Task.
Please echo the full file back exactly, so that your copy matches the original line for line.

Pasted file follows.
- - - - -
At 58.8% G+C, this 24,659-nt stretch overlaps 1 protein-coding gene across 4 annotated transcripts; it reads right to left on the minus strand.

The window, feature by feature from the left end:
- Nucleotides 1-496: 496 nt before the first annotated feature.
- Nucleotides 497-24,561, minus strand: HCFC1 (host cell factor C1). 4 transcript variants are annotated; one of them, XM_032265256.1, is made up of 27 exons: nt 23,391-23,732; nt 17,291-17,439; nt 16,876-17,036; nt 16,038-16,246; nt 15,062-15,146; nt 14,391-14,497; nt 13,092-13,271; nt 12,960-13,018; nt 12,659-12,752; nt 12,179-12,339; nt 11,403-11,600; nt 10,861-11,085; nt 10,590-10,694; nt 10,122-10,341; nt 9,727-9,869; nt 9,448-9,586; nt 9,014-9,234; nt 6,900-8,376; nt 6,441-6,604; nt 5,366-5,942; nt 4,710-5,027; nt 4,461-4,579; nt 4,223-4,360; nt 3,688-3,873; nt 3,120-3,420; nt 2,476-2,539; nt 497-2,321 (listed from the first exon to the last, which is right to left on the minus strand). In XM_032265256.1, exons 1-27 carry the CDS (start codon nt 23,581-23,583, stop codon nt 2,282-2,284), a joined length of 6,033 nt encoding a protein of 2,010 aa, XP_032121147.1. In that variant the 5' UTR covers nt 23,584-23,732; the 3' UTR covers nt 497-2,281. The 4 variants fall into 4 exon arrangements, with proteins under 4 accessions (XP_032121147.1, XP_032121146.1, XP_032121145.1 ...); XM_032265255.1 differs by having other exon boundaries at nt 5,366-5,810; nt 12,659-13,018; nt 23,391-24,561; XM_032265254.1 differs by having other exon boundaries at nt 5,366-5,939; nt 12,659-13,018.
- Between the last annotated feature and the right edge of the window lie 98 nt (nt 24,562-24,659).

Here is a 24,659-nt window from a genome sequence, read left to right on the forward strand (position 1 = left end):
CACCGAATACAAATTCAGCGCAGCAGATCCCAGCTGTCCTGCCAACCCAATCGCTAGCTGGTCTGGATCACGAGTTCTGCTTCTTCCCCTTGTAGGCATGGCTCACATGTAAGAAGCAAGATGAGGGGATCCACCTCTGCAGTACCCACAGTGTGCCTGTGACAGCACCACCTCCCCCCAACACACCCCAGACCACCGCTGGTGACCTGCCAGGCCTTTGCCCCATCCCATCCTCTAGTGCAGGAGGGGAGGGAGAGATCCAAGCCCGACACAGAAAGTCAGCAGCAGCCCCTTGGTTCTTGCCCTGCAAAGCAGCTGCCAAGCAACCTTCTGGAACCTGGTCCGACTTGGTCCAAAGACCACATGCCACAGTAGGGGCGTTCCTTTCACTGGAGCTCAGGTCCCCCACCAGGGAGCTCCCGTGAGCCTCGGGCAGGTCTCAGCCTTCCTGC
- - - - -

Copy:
At 58.8% G+C, this 24,659-nt stretch overlaps 1 protein-coding gene across 4 annotated transcripts; it reads right to left on the minus strand.

The window, feature by feature from the left end:
- Nucleotides 1-496: 496 nt before the first annotated feature.
- Nucleotides 497-24,561, minus strand: HCFC1 (host cell factor C1). 4 transcript variants are annotated; one of them, XM_032265256.1, is made up of 27 exons: nt 23,391-23,732; nt 17,291-17,439; nt 16,876-17,036; nt 16,038-16,246; nt 15,062-15,146; nt 14,391-14,497; nt 13,092-13,271; nt 12,960-13,018; nt 12,659-12,752; nt 12,179-12,339; nt 11,403-11,600; nt 10,861-11,085; nt 10,590-10,694; nt 10,122-10,341; nt 9,727-9,869; nt 9,448-9,586; nt 9,014-9,234; nt 6,900-8,376; nt 6,441-6,604; nt 5,366-5,942; nt 4,710-5,027; nt 4,461-4,579; nt 4,223-4,360; nt 3,688-3,873; nt 3,120-3,420; nt 2,476-2,539; nt 497-2,321 (listed from the first exon to the last, which is right to left on the minus strand). In XM_032265256.1, exons 1-27 carry the CDS (start codon nt 23,581-23,583, stop codon nt 2,282-2,284), a joined length of 6,033 nt encoding a protein of 2,010 aa, XP_032121147.1. In that variant the 5' UTR covers nt 23,584-23,732; the 3' UTR covers nt 497-2,281. The 4 variants fall into 4 exon arrangements, with proteins under 4 accessions (XP_032121147.1, XP_032121146.1, XP_032121145.1 ...); XM_032265255.1 differs by having other exon boundaries at nt 5,366-5,810; nt 12,659-13,018; nt 23,391-24,561; XM_032265254.1 differs by having other exon boundaries at nt 5,366-5,939; nt 12,659-13,018.
- Between the last annotated feature and the right edge of the window lie 98 nt (nt 24,562-24,659).

Here is a 24,659-nt window from a genome sequence, read left to right on the forward strand (position 1 = left end):
CACCGAATACAAATTCAGCGCAGCAGATCCCAGCTGTCCTGCCAACCCAATCGCTAGCTGGTCTGGATCACGAGTTCTGCTTCTTCCCCTTGTAGGCATGGCTCACATGTAAGAAGCAAGATGAGGGGATCCACCTCTGCAGTACCCACAGTGTGCCTGTGACAGCACCACCTCCCCCCAACACACCCCAGACCACCGCTGGTGACCTGCCAGGCCTTTGCCCCATCCCATCCTCTAGTGCAGGAGGGGAGGGAGAGATCCAAGCCCGACACAGAAAGTCAGCAGCAGCCCCTTGGTTCTTGCCCTGCAAAGCAGCTGCCAAGCAACCTTCTGGAACCTGGTCCGACTTGGTCCAAAGACCACATGCCACAGTAGGGGCGTTCCTTTCACTGGAGCTCAGGTCCCCCACCAGGGAGCTCCCGTGAGCCTCGGGCAGGTCTCAGCCTTCCTGC